From an efficiency standpoint, Kyle Lowry wasn’t much better than he’s been thus far in the postseason, shooting just 7-for-22 from the field, but he hit two key jumpers in the final minutes of regulation that extended Toronto’s lead, forcing Miami to play from behind and tying the game on threes from Dwyane Wade and Goran Dragic.

But it was Jonas Valanciunas who proved most effective late for Toronto. He finished with 15 points and 12 rebounds, and for long stretches, the only reliable offense for the Raptors was dumping the ball in to him. Valanciunas bailed the Raptors out late with a rebound and tip-in to break an 80-80 tie after DeMar DeRozan (who shot a forgettable 9-for-24 on the night) missed two consecutive free throws.

The Heat failed to score in the first three minutes of overtime, and their continued penchant for turning the ball over did them in several times down the stretch as they failed to execute.

A bright spot for Miami was Dragic, who scored 20 points on 8-for-12 shooting despite receiving eight stitches to his lower lip after catching an elbow in the first half.

Splitting the first two home games isn’t ideal for the Raptors, but they had every opportunity to go down 2-0 after controlling most of the first three quarters and managed to prevail. Plus, Lowry’s late-fourth-quarter heroics could be enough to get him going again.

Damian Lillard gets tested by Warriors, looks for rebound

OAKLAND, CA - MAY 03:  Damian Lillard #0 of the Portland Trail Blazers stands on the court during their game against the Golden State Warriors in Game Two of the Western Conference Semifinals during the 2016 NBA Playoffs on May 3, 2016 at Oracle Arena in Oakland, California.  NOTE TO USER: User expressly acknowledges and agrees that, by downloading and or using this photograph, User is consenting to the terms and conditions of the Getty Images License Agreement.  (Photo by Ezra Shaw/Getty Images)
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PORTLAND, Ore. (AP) First it was a chest cold, then it was a fourth-quarter dry spell. The start of Damian Lillard‘s playoff series against the Golden State Warriors has been rough.

And as Lillard goes, often the rest of the Trail Blazers follow.

Portland is down 2-0 in its Western Conference semifinal series against the defending NBA champions. And it certainly won’t get much easier when the series shifts north Saturday – even though presumptive league MVP Stephen Curry is unlikely to return from a knee injury.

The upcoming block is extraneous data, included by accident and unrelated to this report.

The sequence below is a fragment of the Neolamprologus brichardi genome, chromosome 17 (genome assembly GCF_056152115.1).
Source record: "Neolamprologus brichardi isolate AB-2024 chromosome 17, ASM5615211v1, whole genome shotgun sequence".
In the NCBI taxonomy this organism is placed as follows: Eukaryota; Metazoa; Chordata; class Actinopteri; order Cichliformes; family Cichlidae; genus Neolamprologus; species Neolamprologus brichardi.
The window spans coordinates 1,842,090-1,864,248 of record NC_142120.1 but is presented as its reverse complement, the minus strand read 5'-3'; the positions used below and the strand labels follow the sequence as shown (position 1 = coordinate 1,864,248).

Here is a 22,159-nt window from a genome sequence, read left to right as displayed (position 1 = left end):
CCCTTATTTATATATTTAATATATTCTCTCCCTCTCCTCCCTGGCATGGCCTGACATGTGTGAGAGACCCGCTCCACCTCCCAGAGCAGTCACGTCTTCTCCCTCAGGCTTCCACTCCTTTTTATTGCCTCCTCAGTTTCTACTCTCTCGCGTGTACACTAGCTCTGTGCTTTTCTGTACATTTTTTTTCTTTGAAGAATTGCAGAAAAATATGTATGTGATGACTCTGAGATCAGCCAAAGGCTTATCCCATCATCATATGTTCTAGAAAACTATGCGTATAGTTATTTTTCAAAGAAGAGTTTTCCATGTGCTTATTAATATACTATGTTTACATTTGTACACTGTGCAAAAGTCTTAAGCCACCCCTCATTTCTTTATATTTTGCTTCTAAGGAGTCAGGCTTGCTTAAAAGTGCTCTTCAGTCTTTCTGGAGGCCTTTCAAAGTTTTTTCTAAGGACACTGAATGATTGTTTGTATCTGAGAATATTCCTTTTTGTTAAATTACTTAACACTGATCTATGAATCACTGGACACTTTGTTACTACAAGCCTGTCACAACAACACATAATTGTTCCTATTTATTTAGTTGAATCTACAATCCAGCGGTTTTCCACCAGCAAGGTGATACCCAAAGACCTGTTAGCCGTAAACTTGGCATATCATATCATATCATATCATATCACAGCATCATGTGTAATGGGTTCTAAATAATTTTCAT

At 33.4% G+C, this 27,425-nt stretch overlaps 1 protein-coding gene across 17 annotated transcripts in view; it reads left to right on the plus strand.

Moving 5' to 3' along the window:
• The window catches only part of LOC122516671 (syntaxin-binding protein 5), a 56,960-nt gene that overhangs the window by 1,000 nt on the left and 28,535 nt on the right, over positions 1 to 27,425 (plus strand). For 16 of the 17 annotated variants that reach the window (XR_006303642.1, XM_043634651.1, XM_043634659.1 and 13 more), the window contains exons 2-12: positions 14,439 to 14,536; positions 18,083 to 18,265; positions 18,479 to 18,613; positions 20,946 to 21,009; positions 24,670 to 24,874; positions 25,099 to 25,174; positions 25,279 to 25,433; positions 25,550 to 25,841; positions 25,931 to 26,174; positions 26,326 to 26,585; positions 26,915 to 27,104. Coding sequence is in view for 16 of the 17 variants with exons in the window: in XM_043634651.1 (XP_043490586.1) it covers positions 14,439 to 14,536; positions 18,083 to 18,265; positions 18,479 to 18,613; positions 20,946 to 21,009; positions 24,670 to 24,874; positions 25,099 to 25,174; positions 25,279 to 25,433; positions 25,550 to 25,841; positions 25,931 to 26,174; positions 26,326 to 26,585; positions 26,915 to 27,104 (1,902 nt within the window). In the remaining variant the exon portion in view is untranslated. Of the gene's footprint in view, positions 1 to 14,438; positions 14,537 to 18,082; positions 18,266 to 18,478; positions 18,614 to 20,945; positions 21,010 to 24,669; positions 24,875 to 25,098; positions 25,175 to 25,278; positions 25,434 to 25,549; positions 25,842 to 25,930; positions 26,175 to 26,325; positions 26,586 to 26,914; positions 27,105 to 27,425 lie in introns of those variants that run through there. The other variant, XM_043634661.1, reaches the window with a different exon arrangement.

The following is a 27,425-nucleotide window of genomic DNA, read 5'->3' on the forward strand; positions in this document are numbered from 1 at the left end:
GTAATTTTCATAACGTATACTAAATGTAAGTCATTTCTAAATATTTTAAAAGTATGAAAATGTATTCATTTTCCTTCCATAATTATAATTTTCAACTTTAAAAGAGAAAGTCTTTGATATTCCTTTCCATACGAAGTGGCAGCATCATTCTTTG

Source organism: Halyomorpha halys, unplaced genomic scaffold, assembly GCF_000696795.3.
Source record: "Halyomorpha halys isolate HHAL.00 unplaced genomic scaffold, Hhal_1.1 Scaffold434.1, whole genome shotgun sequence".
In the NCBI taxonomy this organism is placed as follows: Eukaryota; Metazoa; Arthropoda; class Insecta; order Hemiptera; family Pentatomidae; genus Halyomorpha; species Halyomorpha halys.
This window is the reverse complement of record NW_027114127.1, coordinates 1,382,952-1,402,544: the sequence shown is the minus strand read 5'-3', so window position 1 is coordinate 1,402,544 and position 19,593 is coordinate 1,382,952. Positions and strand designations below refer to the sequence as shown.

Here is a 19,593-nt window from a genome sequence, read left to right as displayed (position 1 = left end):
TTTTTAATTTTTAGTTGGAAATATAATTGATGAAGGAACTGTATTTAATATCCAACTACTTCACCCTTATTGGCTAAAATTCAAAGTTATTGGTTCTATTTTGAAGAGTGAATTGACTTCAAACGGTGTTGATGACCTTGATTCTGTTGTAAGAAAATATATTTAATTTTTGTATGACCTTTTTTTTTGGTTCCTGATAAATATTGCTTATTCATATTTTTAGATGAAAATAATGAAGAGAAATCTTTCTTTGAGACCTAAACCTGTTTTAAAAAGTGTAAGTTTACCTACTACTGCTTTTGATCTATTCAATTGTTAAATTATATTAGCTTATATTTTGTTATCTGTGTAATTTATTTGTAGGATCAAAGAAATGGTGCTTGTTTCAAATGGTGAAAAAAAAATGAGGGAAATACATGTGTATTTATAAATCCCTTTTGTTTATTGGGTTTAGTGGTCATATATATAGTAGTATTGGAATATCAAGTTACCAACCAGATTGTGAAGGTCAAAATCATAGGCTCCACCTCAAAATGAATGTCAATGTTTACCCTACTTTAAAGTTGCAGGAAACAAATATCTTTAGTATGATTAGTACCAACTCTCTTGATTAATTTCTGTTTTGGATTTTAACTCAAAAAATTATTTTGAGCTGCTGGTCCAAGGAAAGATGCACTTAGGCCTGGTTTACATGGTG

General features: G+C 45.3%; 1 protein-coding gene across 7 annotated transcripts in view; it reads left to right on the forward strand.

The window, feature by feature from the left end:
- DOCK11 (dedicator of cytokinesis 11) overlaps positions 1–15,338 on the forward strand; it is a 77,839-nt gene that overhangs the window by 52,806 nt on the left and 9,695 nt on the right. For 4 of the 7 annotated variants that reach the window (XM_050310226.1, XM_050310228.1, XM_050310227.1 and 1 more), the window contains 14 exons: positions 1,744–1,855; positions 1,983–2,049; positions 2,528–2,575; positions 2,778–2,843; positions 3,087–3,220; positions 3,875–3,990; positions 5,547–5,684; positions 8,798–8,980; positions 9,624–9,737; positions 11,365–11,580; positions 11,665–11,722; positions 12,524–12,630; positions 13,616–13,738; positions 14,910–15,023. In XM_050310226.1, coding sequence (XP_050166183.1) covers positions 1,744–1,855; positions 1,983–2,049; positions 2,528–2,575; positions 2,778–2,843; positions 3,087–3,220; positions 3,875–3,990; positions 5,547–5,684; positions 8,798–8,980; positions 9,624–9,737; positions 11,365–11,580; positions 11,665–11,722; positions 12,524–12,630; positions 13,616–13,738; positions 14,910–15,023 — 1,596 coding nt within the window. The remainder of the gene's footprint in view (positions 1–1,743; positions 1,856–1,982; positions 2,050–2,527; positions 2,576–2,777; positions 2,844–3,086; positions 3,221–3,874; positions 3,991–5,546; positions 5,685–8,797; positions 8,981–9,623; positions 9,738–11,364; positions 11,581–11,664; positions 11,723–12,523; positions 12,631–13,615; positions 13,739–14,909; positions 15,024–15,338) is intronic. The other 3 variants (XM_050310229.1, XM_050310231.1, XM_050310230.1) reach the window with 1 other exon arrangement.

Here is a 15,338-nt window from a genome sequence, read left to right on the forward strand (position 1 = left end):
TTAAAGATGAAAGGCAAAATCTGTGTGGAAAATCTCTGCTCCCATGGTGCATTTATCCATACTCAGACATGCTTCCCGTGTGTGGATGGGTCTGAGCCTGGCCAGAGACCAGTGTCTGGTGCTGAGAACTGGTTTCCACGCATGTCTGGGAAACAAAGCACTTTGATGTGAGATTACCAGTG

But Lillard and his team have a history of stepping up after getting knocked down. In fact, that’s been the theme of their whole season.

“I know the kind of guys I’m running with. Besides that, we’ve answered the call all season long. We’ve been in bad positions time and time again, and we’ve never shied away. We’ve never not answered the call. I don’t see why this time it would be any different,” he said.

Lillard, who averaged 25.1 points and 6.8 assists during the regular season, scored 25 points in the Blazers’ 110-99 loss in Game 2 on Tuesday night, including 17 points in the third quarter. But the Warriors held him scoreless (0-for-3 from the field) in the crucial final period when they came from behind to win, outscoring Portland 34-12. Portland only scored six points over the last 5:21.

With a day off on Wednesday, Lillard let the loss digest.

“After the game I was pretty frustrated by not being able to finish that game. Yesterday I didn’t even want to see a basketball,” he said. “I wasn’t even gonna watch the playoff game until I heard Cleveland was hitting a bunch of 3s. So I wanted to see for myself, but I didn’t even want to have nothing to do with basketball after that game.”

In the series opener, Lillard started cold but eventually scored 30 points in a 118-106 loss. The Oakland native admitted later to battling a cold afterward. On Thursday, he said he was healthy.

Lillard made a playoff splash in 2014 when his buzzer-beating 3-pointer against the Rockets sent the Blazers into the second round for the first time in 14 years.

But he was the lone starter left with the Blazers this season after the departures of LaMarcus Aldridge, Nicolas Batum, Robin Lopez and Wesley Matthews. Some expected the Blazers to only win about two dozen games.

Lillard tends to rise when he’s the underdog, however. Led by Lillard and backcourt teammate CJ McCollum, a first-year starter, the Blazers overcame a 2-10 stretch in November to wind up the fifth seed in the West.

A two-time All-Star, Lillard was snubbed this year. How did he respond? By dropping 51 points, including nine 3-pointers, in a 137-105 victory over – wait for it – the Golden State Warriors. Lillard shot over Curry at will in that Feb. 19 victory, one of just nine losses for the Warriors in a record-setting 73-win season.